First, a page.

A similar clash developed at Fama de America, a coffee processing plant which was expropriated in 2010 as a result of the workers’ struggle. Currently there is a conflict over the sacking of one of the leading worker activists in the plant by management. The workers argue that the dismissal is a political attack on the workers’ organisation.
In a separate incident hundreds of workers were dismissed from the former Ministry of Environment when it was fused with another one and reorganised. The workers have been fighting for their rights but have not been heard by the authorities.
These are just some examples which could be replicated at all levels. It is in this context that talk of “revolution” and “socialism” becomes empty rhetoric. As we warned before the election: “there is a serious danger that the opposition will get a good result in the parliamentary elections, winning a majority of the votes and perhaps even a majority of the seats. (…) If that happens, it will not be the fault of the Bolivarian masses, but that of their reformist leaders, who have consistently avoided the path of expropriating the capitalist class, and have chosen instead to appeal to the goodwill of private capitalists, or to use administrative measures to try to regulate the capitalist market.”
It is clear that the counter-revolution will use the position it has won in the National Assembly to start a relentless assault on all conquests of the revolution (and these are many and wide ranging). They will aim to deal with the economic problems facing Venezuela by making the workers’ pay, lifting price controls, cutting social spending, devaluing the currency, etc.
Above all they will use their victory to launch an assault on the power of the institutions which remain in the hands of the Bolivarian movement, particularly by moving to trigger a presidential recall referendum at the earliest opportunity. They will pass an amnesty law to release all counter-revolutionary activists and politicians in jail for their part in the riots in 2014 which caused 43 deaths.
In the first instance, the defeat will be a heavy blow for the revolutionary activists. For many years the movement has been on a roll with victory after victory. However, after the dust has settled, there will be an intense political discussion about the causes for the defeat. Like in the Spanish revolution, when the crushing of the October 1934 uprising led to the extreme radicalisation of the socialist organisations (starting with the Socialist Youth), the Venezuelan defeat should lead to the strengthening of the more radical and revolutionary wing of Chavismo.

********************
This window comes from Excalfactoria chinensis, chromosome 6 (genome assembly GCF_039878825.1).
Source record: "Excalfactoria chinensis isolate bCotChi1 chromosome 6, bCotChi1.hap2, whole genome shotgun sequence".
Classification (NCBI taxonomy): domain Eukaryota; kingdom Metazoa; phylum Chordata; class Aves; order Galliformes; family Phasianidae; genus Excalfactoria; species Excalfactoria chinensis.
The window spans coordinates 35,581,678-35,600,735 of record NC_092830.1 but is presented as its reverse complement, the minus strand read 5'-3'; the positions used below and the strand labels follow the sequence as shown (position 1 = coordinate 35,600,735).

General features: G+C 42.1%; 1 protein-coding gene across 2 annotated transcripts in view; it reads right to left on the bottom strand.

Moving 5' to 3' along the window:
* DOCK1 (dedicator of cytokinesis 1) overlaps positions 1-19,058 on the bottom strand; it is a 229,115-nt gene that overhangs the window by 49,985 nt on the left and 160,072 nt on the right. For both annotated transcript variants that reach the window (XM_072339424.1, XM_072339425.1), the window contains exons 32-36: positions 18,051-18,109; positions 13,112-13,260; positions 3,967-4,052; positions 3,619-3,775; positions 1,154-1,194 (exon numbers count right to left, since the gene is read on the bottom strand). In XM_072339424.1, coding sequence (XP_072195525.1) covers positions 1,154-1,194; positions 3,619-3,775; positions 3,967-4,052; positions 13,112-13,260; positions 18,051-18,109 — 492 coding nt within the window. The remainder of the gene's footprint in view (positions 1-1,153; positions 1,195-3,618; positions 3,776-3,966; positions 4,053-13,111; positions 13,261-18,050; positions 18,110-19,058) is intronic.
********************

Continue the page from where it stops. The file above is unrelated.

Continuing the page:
At the same time, there will be renewed pressure on the reformist and bureaucratic wing of the movement. Some are already talking of the need for “dialogue” and “compromise”. Some corrupt high ranking officials will already be preparing to switch sides in defence of their privileges and loot. This should produce a healthy clearing of the decks within the Bolivarian movement.
The Venezuelan masses will not easily give up the conquests of the last decade. It remains to be seen how fast the capitalist opposition will attempt to move to dismantle key social programs, expelling the Cuban doctors from Mision Barrio Adentro, abolishing education programs, attacking the newly created universities, curtailing pension rights, privatising state-owned companies, conducting a political purge in the state, etc. They now feel confident and that confidence might lead them to overextend themselves. Any major provocation can provoke a counter-reaction of the Bolivarian masses, which have been defeated in the electoral field but are by no means crushed.
In this new terrain of struggle, the crucial question is to learn the main lesson: the time in which reformism seemed to work (implementing massive social programs without fundamentally expropriating the oligarchy) has come to an end. The Bolivarian revolution can only recover from this blow by adopting a clear socialist program, by putting into practice the legacy of President Hugo Chavez who in his “Turn the Rudder” (Golpe de Timón) speech outlined the two main pending tasks: a socialist economy and the destruction of the bourgeois state.
An ideological struggle is required. A clear revolutionary socialist program is needed if the Bolivarian movement is to recover from this blow.